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November 13, 2019

Howard: Le Mans entry still feels “surreal”

Howard: Le Mans entry still feels “surreal”
Photo Credit To Gary Parravani/ Xynamic

Beechdean AMR owner Andrew Howard said that he was “bowled over” to receive an invitation to enter the 84th Le Mans 24 Hours in his team’s first season of the European Le Mans Series.

Almost two months on from the ACO’s press conference in Paris, where the entry list was released, Howard admitted that the news still hadn’t quite sunk in, describing it as “all a bit surreal.”

The no. 99 car will run in the GTE-Am category as a full Aston Martin works effort, with Howard expected to be joined by the Silver-rated Alex MacDowall plus one other driver. AMR factory driver Jonny Adam, who has raced with Howard since 2011, will join Richie Stanaway and Fernando Rees in the 97 GTE-Pro entry.

“We’re racing with Aston Martin Racing who have done many Le Mans before, so for them it’s certainly something they’re very well-versed in setting up and sorting out, but for me it’s still all a bit surreal,” the double British GT champion told Racing.GT.

“It’s something I always said I wanted to do. After I won the championship in 2013, at one of the prize-giving events Allan McNish asked me ‘what is your goal?’ and I told him it was to drive a works Aston Martin at Le Mans. I could have gone there earlier by going into an LMP2 car, but my goal was always to race an Aston and I’m lucky to have the opportunity to race with the works team. I was bowled over when everything was announced, I genuinely didn’t think we’d get an entry.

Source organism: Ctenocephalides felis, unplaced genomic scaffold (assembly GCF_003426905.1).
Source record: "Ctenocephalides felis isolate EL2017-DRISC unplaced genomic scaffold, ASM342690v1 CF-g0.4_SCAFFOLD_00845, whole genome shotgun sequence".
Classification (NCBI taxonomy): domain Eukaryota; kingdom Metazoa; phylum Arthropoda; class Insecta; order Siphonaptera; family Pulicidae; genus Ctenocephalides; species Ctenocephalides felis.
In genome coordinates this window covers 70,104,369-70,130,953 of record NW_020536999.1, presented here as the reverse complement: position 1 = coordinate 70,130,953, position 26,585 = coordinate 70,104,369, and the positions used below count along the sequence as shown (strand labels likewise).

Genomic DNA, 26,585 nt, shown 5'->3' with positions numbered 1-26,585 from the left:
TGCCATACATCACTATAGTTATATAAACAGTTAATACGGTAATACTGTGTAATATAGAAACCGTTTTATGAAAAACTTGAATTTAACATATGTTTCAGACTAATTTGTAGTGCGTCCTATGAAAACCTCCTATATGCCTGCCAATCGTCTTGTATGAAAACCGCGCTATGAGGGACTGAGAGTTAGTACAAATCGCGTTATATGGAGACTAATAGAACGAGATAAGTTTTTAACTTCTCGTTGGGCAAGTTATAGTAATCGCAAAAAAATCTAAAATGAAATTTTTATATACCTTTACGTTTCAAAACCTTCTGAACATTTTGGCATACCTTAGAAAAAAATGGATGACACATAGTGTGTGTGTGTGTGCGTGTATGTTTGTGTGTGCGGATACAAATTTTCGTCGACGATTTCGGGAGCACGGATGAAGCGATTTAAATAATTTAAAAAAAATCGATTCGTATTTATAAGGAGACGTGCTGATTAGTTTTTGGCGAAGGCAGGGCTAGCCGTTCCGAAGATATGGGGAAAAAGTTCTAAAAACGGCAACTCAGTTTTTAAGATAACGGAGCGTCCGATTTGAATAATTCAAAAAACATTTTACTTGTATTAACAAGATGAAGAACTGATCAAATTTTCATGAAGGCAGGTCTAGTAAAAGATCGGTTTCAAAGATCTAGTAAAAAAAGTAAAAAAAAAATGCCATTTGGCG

“Even though we’re not in the same car, Jonny and I did the intensive simulator day together and drove back with big smiles on our faces. Once we get into the race season proper, it will start to hit home and then obviously with a bang on June 5th when we go down for the Test Day.”

Howard views 2016 as the beginning of a three-year plan, by which time he hopes to be a full-season competitor in the FIA World Endurance Championship. Ahead of his first visit to La Sarthe, his goal is simply to reach the finish and learn as much about the event as possible before returning for a renewed assault next year.

“My aim would hopefully be to do a good job in ELMS for two years and then go to WEC after that; this is a journey to Le Mans where you don’t want to make a fool out of yourself,” he added. “Le Mans is about finishing it the first time you do it, there’s no question about that. Our expectation is that if we finish it will be a victory.”

About The Author

James Newbold

James Newbold is Racing.GT's Editor. He graduated from a politics degree at the University of East Anglia in 2015, which should help him navigate through the political minefield that is GT racing. He likes Marmite on toast and Oreo cookies. Speaks Spanish, but only when no one is looking.